Citizens for Justice and Peace

Budget for Children in #NewIndia in 2018-19 A few observations by Haq Centre for Child Rights

02, Feb 2018 | HAQ Centre of Child Rights

At 11 AM on February 1, 2018, the Finance Minister presented Union Budget2018-19 to the country. He presented it as the budget for #NewIndia. India’s 37% children (below the age of 18 years) are part of this new India.


Madam, while making the proposals in this year’s Budget, we have been guided by our mission to especially strengthen agriculture, rural development, health, education, employment, MSME and infrastructure sectors of Indian economy.  I am sure the New India which we aspire to create now will emerge.

Budget Speech by Shri Arun Jaitley


As always, the allocations for children are presented in Statement 12 of the Expenditure Budget (this used to be Statement 22 till 2016-17).

Inclusion of new schemes in Statement 12 in 2018-19

It is interesting to see how the number of ministries and the number of schemes that are getting added into the Statement every year.

This year’s additions are from the Ministry of Culture and includes:

  • Central Institute of Buddhist Studies
  • Central Institute of Higher Tibetan Studies
  • Central Institute of Himalayan Culture Studies
  • Promotion of Arts and Culture
  • Zonal Cultural Centres

How any of them fit into budget for children remains a mystery!

Additionally there is an inclusion from the Ministry of Science and Technology- INSPIRE AWARD (MANAK).

  • Fall in share for children despite new schemes included in Statement 12

Despite the inclusion of the new schemes, there is a fall in the over all share for children in 2018-19 budget. In fact, there has been a consistent fall in the share and one of the reasons attributed to this has been the fiscal devolution that puts the onus of allocating budgets for child related schemes to the states.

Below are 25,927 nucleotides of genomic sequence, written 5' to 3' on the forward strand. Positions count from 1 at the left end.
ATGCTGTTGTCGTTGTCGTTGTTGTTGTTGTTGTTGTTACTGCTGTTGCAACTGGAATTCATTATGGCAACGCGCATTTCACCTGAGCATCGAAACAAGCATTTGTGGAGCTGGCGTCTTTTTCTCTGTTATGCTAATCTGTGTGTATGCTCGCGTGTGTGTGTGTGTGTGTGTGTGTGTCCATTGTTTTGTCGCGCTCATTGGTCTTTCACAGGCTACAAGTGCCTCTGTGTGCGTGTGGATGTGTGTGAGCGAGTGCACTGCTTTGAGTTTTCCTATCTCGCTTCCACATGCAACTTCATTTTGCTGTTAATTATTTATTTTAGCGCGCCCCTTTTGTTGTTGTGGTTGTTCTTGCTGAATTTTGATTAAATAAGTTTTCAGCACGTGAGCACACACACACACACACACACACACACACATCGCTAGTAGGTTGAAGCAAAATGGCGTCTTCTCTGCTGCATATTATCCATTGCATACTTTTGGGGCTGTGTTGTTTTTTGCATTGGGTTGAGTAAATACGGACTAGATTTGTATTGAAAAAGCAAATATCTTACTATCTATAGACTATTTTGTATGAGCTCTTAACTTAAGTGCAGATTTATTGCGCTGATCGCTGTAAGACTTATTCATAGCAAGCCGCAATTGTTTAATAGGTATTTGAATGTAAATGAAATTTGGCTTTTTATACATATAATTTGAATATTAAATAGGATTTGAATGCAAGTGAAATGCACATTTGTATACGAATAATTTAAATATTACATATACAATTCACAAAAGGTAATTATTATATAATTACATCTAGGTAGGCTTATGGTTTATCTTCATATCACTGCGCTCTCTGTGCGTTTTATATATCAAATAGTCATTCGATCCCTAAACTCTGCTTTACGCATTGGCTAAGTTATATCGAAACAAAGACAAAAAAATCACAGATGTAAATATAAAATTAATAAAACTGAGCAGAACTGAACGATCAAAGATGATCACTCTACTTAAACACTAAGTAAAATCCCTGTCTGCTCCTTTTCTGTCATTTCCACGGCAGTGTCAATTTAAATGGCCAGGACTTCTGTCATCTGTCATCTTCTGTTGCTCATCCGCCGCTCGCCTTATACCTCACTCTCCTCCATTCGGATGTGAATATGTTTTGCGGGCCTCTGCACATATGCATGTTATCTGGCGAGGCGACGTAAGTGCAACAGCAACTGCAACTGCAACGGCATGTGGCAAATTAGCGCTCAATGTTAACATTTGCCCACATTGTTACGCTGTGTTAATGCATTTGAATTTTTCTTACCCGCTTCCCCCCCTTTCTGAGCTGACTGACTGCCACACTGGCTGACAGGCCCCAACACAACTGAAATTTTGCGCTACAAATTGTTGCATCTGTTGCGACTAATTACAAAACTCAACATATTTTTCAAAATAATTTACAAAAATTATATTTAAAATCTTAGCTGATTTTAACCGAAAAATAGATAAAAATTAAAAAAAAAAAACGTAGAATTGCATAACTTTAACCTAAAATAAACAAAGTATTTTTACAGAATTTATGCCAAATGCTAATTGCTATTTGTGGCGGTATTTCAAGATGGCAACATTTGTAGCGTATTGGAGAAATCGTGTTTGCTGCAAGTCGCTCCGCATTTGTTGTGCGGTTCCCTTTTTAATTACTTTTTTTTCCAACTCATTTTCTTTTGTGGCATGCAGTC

• Sectoral Share for Children in the Union Budget


As always, Education has received the largest share and Protection the least and the share remains the same as last year (0.05%). This despite an almost 12 percent increase in Child Protection Scheme in 2018-19.

Sectoral Share in Union Budget Over the Years
Year Health BE Development BE Education BE Protection BE Other than BfC
2012-2013 0.18 1.10 3.44 0.04 95.24
2013-2014 0.16 1.10 3.34 0.03 95.36
2014-2015 0.16 1.06 3.26 0.04 95.49
2015-2016 0.13 0.51 2.57 0.05 96.74
2016-2017 0.12 0.77 2.40 0.03 96.68
2017-2018 0.12 0.80 2.34 0.05 96.68
2018-2019 0.13 0.82 2.25 0.05 96.76


The Finance Minister in his speech said- Only Swasthya Bharat (healthy India) can be Sammriddha Bharat (Prosperous India). And yet, the share of allocations for child health in the budget does not reflect that. In fact, the share of child health has only fallen over the years only to increase by one percentage point this year.

The share of education sector for children within the Union Budget has also seen a decrease despite the increase in allocations for Sarva Shiksha Abhiyaan and Rashtriya Madhyamik Shiksha Abhiyaan.


Sectoral Share within BfC
Year Health BE Development BE Education BE Protection BE
2012-2013 3.77 23.16 72.22 0.85
2013-2014 3.42 23.79 72.06 0.72
2014-2015 3.59 23.36 72.21 0.78
2015-2016 3.93 15.74 78.95 1.38
2016-2017 3.59 23.17 72.20 1.04
2017-2018 3.76 24.21 70.54 1.49
2018-2019 3.90 25.25 69.37 1.48


Increase in Allocations in the Budget

  • There is an 11.8 % increase in the budget for Ministry of Women and Child Development.
  • Some of the important schemes for children that have seen a welcome increase are: